Can My S Corp Pay Me Rent? How Do I Take the Home Office Deduction in an S Corp?Business Taxes
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It’s very common for sole proprietors to form an entity and elect S corporation status on it to mitigate the self-employment tax burden.
A natural follow-up question that many ask is, “Well, now that I am an S corporation shareholder-employee, can I still take the home office deduction? I used to report it directly on Schedule C, but now what? Does my S corporation just pay me rent for the space?”
Well, you have three options here to take some kind of deduction with respect to the S corporation’s use of your home.
But you really only have one option, because two of the three options are really crappy and semi-useless.
Option 1 (Fail): Have Your S Corporation Pay You Rent.
This is the “old school” way of doing things.
Your S corporation simply gets a deduction for the rent paid to you, but you have to recognize this rent as rental income on Schedule E.
Keep in mind, though, that this is an area of increased IRS scrutiny, so make sure you formalize everything in a lease and that you have established a fair market rent.
And here’s the catch. IRC §280A(c)(6) disallows home office deductions on rentals by employees to their employers, so you don’t even get those cool home office-y deductions like homeowner’s or renter’s insurance, HOA dues, repairs, utilities, etc.
You can still report a portion of your mortgage interest and property taxes on Schedule E.
The only potential benefits of doing this are reducing your S corporation’s income (which may let you take a lower FICA-subject salary), the ability to report a portion of your mortgage interest and property taxes on Schedule E if you take the standard deduction, and if you itemize taking a portion of your mortgage interest and property taxes as above-the-line-deductions.
But again, you don’t get to take any home office deductions, so this is basically a fail.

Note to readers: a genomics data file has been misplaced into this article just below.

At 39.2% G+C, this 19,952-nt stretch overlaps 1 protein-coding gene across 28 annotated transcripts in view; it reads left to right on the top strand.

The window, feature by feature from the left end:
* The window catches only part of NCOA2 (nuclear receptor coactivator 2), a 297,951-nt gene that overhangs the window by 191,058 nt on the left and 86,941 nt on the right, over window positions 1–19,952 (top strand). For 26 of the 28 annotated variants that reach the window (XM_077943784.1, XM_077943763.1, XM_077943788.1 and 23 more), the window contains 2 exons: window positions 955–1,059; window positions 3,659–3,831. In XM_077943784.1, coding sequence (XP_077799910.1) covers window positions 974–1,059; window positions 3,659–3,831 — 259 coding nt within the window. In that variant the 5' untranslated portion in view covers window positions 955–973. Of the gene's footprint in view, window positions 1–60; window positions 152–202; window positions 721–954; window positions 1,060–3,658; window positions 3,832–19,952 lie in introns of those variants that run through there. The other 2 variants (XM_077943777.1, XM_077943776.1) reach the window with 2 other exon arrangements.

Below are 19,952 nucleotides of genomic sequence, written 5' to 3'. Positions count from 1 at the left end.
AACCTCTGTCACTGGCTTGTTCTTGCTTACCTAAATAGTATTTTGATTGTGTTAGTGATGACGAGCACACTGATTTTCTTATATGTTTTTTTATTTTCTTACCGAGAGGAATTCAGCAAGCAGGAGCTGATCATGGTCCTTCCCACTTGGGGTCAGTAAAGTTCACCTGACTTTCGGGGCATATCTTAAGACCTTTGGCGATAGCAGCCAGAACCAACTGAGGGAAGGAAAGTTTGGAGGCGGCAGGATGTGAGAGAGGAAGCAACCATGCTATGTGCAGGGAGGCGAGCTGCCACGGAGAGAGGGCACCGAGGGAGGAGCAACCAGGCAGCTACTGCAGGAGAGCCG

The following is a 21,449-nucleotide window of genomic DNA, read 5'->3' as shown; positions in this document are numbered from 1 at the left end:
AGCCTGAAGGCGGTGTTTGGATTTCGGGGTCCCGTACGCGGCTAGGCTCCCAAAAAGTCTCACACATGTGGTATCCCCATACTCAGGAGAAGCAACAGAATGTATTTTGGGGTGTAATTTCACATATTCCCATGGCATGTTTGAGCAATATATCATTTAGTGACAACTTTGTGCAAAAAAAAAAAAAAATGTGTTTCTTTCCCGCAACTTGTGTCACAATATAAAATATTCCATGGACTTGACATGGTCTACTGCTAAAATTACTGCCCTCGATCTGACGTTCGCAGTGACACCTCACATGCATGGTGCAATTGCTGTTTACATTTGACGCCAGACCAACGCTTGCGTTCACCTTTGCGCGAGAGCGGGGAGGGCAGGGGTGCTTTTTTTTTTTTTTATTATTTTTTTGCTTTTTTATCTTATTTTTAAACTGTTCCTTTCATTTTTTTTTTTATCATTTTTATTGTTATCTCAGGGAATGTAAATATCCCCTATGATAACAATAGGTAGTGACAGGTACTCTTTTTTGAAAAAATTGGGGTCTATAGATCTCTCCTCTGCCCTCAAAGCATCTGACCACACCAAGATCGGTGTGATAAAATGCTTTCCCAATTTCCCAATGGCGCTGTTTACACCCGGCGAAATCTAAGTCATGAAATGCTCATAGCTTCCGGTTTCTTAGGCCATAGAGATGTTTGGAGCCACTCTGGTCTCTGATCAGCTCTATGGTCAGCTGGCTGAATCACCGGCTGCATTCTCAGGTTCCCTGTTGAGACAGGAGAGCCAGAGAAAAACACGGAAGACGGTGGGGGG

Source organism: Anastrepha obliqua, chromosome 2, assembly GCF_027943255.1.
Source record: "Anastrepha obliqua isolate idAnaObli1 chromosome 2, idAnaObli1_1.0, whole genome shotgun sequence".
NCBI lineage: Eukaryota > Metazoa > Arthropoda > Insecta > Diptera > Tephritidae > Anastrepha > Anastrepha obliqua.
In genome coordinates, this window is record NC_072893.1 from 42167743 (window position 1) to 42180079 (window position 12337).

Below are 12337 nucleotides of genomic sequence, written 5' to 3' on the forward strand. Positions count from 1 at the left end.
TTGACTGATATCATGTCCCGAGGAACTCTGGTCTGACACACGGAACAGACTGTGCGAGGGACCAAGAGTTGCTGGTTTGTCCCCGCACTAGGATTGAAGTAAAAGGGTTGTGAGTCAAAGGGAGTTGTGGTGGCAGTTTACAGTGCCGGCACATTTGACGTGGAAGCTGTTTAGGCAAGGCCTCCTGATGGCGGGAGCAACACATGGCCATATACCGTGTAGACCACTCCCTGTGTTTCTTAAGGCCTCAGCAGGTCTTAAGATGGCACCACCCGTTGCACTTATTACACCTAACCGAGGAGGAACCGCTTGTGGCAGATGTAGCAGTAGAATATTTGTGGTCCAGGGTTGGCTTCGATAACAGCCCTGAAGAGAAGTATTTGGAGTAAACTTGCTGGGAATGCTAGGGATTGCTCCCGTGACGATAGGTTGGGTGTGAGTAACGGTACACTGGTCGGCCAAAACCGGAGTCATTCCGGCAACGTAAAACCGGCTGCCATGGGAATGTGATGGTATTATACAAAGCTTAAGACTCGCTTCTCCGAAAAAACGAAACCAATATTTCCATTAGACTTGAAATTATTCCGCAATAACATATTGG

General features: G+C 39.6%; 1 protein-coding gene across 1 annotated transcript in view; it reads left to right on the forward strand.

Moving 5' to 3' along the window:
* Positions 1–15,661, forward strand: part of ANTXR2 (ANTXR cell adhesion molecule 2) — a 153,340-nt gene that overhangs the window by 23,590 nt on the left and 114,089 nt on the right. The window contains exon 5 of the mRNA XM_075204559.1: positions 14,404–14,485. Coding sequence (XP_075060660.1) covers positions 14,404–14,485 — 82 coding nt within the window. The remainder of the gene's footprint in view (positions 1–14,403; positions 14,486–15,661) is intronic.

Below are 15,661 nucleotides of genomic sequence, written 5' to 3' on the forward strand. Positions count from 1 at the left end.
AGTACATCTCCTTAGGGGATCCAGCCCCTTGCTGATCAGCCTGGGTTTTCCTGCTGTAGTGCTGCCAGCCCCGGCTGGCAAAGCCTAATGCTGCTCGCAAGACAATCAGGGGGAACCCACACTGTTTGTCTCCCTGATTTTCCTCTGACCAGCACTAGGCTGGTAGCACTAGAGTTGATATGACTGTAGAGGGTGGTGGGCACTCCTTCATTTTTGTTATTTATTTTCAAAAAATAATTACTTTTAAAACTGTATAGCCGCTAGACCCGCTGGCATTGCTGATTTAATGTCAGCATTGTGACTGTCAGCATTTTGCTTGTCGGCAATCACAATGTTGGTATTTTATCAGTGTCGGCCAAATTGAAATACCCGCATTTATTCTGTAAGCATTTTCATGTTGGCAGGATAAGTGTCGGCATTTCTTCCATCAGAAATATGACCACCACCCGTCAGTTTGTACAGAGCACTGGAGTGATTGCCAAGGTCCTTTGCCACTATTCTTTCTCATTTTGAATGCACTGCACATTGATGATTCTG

Option 2 (Fail): Claim the Home Office Deduction as an Employee Business Expense. Under this option, you claim the home office deduction as an employee business expense. Now, as you know, the employee business expense deduction is a miscellaneous itemized deduction on Schedule A. But these deductions are subject to 2% of your adjusted gross income, meaning that you won’t even get the full deduction. Fail much?
Option 2 was eliminated by the Tax Cuts and Jobs Act of 2017.
Option 3 (Heck Ya): Set Up an Accountable Plan.
We’ve shown that neither the S corporation-renting-to-employee-shareholder method nor taking the home office as an employee business expense make sense.
So what does make sense?
The solution is to set up an accountable plan under Treas. Reg. §1.62-2(d)(1) through which your S corporation can reimburse you for all of your home office expenses.
You submit a report to your S corp that contains the home office expenses you incurred as an employee of your S corporation (including depreciation deductions).
The S corporation gets the deduction, and you report no income on your individual return because this is an employee reimbursement for expenses incurred in the performance of your duties for the convenience of your employer, i.e., your S corporation.
Now, there are some hoops to jump through if you want to set up an accountable plan in a manner that the IRS will respect.
But they’re nothing that a qualified tax pro can’t help you with.
If you want to get the conversation going, consider booking a call with a Visor CPA!
Logan is a practicing CPA, Certified Student Loan Professional, and founder of Money Done Right, which he launched in 2017. After spending nearly a decade in the corporate world helping big businesses save money, he launched his blog with the goal of helping everyday Americans earn, save, and invest more money. Learn more about Logan.